Children learn best through modelling. So start out by having drawing sessions with your toddler on your lap. Even better if you illustrate while telling a story. Don't worry if your elephant looks like a crocodile. You do not need to be a Michaelangelo to teach your child what a pencil can do. Later, give them a pencil and see what they do with it. If they put it in their mouth, then obviously they aren't ready. When they start making marks on paper, the answer to your question whether they are ready or not glares you in the face.
Don't rush them into drawing shapes and writing alphabets. According to Susan Striker in her book entitled "Young At Art" she says, "This point in scribbling development is so crucial to the child's normal development that it can be devastating to now rush the process or "teach" the child how to represent realistic objects." In other words, scribbling is important. Don't disrupt their learning process.

Make writing fun. Writing doesn't just have to be paper and pencil. My kids have a blast with their blackboard and chalk, and whiteboard and markers. Kindergartens these days can dish out really boring work. Kids come home copying the strokes over and over again. Where is the excitement? Check out the pictures below. Damus was happily drawing lines and circles on the animals. Karina, who is already passed prewriting stage, was also eager to do the activity.

So ignore the old lady who screams at you for giving your child a pencil that will poke his eye out. Provide the opportunities, make them fun, then sit back and enjoy watching your child grow in skills and imagination.

Wednesday, March 01, 2006

The Dangers of Labeling a Child

How many of us have nicknames for our children? Goodness knows how many nicknames I've created for my children since they were born. It seems to come naturally and often than not, its done out of our affection for them. For example, when my girl was a baby, she liked to sleep on her stomach with her butt stuck up. So we started to call her "butt-butt". Then as she grew older, someone commented she looked very handsome like her daddy. Her nickname changed accordingly and we called her "our handsome girl." Our little boy also has his share of nicknames. Recently, we have been calling him "Funny Boy" coz' he does things to make us laugh and is always laughing himself. Well, he asked me a question the other day that made me think I had better be more conscience of what I call my children. I can't remember what he did but after he had done it, he asked me "Mommy, was that funny?" Alarm bells started ringing as it was obvious to me that this little boy was trying to live up to the label his parents had conveniently tagged on him.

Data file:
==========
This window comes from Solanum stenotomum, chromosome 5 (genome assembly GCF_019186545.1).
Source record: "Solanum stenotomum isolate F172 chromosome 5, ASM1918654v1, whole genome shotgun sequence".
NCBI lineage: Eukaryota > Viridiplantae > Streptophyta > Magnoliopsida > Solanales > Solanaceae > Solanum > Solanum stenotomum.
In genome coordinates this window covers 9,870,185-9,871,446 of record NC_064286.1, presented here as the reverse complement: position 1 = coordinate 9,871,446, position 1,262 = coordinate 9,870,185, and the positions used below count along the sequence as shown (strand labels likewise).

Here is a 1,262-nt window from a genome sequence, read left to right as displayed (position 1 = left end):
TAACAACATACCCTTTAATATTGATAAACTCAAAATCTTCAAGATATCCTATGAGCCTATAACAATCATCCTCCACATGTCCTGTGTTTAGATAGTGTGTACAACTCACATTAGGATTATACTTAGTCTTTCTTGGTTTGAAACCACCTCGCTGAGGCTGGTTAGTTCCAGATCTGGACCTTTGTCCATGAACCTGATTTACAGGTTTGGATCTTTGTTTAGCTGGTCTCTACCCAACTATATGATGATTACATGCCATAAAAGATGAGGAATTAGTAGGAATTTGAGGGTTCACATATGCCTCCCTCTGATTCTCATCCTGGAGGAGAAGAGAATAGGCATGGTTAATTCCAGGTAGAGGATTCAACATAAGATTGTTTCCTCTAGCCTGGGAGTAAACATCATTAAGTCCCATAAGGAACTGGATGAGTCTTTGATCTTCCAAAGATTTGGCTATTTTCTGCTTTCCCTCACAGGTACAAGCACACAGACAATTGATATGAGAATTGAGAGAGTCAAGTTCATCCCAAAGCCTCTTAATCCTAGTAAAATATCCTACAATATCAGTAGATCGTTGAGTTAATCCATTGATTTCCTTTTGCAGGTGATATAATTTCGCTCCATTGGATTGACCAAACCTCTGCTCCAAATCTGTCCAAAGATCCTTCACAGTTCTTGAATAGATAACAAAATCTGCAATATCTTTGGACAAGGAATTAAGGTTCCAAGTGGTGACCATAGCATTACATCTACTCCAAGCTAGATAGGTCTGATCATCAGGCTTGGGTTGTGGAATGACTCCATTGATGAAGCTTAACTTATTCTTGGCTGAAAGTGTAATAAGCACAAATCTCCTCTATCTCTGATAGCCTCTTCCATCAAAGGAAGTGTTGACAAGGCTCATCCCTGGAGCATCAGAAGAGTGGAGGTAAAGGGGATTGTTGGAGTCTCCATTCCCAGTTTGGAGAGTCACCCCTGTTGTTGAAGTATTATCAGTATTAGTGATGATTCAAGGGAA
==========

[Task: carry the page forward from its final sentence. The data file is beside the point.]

Many child experts have discussed the negative consequences of labelling our children or pushing them into certain roles. Children tend to live up to their names. So imagine a child who is always referred to as "naughty boy" or "lazy girl"? How will they know how to act otherwise if their parents have already deemed them as such. And how do we as parents expect our children to be otherwise when we keep reminding them what we really think of them.

Now you may say, what harm would I do then if I use good labels on my child such as "smart boy" or "angel girl"? Even these labels may cause pressure and tension in a child. Just imagine "smart boy" stressing out because he didn't get all As on his last exam or "angel girl" trying hard to hide and cover up her mistakes because she doesn't want to "spoil" her image?

Reflect on your own life? What labels did your parents put on you? What role do you play in your family? Were you the Big Brother/Sister, the Baby of the Family, the Crazy One, the Helpful One, the Talented One, the Genius, the Strong Headed one, etc.... How has that effected you even until now?

So, what should we do instead? In the book, Liberated Parents Liberated Children by Adele Faber & Elaine Mazlish, there is mention that a parent is a "storehouse for his child's finest moments." In other words, we remind them of all the good they had done. If a child finds difficulty reading, recount the times when he/she got it right. If a child keeps bullying a younger sibling, remind him/her of all the kindness bottled inside.

I actually like what is written in the book, so I'm just going to quote it:

"Children see themselves primarily through their parents' eyes. They look to us to tell them not necessarily what they are, but what they're capable of becoming. They depend upon us for a larger vision of themselves, and for the tools to implement that vision....
There is no such thing as a child who is "selfish." There's only a child who needs to experience the joys of generosity.
There is no such thing as a child who is "lazy." There's only a child who is unmotivated, who needs someone to believe that he can work hard when he cares enough.
There is no such thing as a child who is "clumsy." There's only a child who needs to have his movements accepted and his body exercised.
Children -- all children -- need to have their best affirmed and their worst ignored or redirected."

So with a lesson learned, I come before you with a pledge to free my children from all labels I have pinned on them. If you hear me label my child again, I ask that you do me a favor and pinch me.